A young boy and his mother were on their way home after attending the opera when the boy said, “Mom, that man who did all the singing must think a lot of himself.” “Why would you say something like that?” the mother asked. “Because”, he replied, “Every time the man started to sing, he’d say ‘Me, Me, Me, Meee.'”
We don’t know exactly what songs the first century church had a habit of singing together. We have the book of Psalms, there are sections of scripture that are thought of as recognizable doxologies, and we even have a moment or two when the New Testament scriptures explicitly say certain individuals were singing. But for the most part we don’t have a numbered list of songs (i.e. a modern-day songbook) that identifies what the early church used in worship.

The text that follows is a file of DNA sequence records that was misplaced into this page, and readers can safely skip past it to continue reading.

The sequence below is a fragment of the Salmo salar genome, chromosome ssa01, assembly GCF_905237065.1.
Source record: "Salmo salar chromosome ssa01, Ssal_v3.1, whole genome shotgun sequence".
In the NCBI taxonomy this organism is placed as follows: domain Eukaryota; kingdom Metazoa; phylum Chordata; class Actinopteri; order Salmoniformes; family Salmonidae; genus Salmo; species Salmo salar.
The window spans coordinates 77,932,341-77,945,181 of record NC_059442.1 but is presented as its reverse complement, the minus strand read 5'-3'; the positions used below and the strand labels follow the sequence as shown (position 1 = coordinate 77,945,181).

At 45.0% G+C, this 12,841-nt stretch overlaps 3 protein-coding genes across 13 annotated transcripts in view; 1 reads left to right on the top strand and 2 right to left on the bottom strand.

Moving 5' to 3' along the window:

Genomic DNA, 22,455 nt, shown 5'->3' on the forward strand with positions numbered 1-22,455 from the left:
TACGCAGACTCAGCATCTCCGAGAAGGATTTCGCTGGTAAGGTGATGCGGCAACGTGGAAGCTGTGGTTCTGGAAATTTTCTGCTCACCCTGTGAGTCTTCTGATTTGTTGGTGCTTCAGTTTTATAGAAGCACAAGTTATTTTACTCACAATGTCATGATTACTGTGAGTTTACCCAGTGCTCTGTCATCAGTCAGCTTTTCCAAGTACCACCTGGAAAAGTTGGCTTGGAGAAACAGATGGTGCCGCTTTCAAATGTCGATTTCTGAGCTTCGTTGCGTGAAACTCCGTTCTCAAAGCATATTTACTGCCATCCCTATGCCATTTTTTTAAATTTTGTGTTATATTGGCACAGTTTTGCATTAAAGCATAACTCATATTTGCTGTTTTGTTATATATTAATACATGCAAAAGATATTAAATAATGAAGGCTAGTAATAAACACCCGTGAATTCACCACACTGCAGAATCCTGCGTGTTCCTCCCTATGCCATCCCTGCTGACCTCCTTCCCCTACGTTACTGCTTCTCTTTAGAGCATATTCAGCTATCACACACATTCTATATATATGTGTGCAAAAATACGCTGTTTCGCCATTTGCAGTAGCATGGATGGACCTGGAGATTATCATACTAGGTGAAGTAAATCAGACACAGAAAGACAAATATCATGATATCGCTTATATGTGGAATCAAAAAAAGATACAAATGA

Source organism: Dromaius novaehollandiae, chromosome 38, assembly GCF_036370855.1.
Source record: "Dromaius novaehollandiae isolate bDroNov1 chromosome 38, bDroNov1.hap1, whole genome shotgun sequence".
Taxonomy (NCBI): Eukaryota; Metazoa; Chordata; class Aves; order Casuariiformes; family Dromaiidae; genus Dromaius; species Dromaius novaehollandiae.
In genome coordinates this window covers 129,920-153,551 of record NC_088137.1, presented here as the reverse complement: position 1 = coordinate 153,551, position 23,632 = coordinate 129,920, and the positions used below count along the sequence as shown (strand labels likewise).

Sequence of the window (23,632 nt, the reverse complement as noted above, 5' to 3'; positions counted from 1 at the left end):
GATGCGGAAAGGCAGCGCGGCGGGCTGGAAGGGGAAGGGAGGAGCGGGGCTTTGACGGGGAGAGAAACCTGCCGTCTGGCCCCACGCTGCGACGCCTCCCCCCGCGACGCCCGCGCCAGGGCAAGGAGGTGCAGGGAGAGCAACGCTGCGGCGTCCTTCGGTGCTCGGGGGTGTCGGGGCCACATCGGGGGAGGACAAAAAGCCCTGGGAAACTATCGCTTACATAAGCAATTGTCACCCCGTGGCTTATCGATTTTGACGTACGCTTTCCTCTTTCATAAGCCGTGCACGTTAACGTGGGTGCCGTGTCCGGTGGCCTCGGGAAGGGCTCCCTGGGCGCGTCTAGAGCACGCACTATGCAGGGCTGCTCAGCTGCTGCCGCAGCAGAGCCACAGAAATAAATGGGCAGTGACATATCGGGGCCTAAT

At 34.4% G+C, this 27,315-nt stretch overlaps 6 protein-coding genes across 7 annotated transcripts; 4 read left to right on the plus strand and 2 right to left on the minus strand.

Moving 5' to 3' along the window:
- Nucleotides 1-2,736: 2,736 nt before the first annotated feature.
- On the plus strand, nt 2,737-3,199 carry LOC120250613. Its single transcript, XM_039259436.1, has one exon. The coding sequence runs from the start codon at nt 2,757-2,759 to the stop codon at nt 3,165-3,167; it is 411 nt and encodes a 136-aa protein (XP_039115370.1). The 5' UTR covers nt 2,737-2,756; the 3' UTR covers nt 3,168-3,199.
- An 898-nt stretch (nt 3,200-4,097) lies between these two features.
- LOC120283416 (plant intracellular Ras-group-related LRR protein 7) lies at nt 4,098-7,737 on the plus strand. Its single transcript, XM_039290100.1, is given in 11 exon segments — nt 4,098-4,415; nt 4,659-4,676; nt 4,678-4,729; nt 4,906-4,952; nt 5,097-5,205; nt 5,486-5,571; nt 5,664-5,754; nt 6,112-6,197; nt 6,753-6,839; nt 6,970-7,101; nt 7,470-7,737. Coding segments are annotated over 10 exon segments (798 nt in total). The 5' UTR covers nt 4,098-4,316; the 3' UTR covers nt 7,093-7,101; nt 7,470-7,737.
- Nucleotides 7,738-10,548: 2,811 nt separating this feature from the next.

Although we may not be able to “confidently” identify any of the first century church’s songs, we can identify how they were meant to sing … and it wasn’t with the purpose of making it all about, “Me, Me, Me, Meee.”
“speaking to one another in psalms and hymns and spiritual songs, singing and making melody in your heart to the Lord,” (Ephesians 5:19 NKJV)
Nothing about the singing of the early church was meant to be egocentric; it was quite the opposite! The early church’s purpose of singing in worship was to remind one another about the higher purpose of living in God’s calling (which is the context of Ephesians 5:19) and to bring, and give, glory to God within their heart. And if our modern-day purpose falls short of the same standard, then it doesn’t matter what song we’re singing, we’re making it about us and not about what God desires.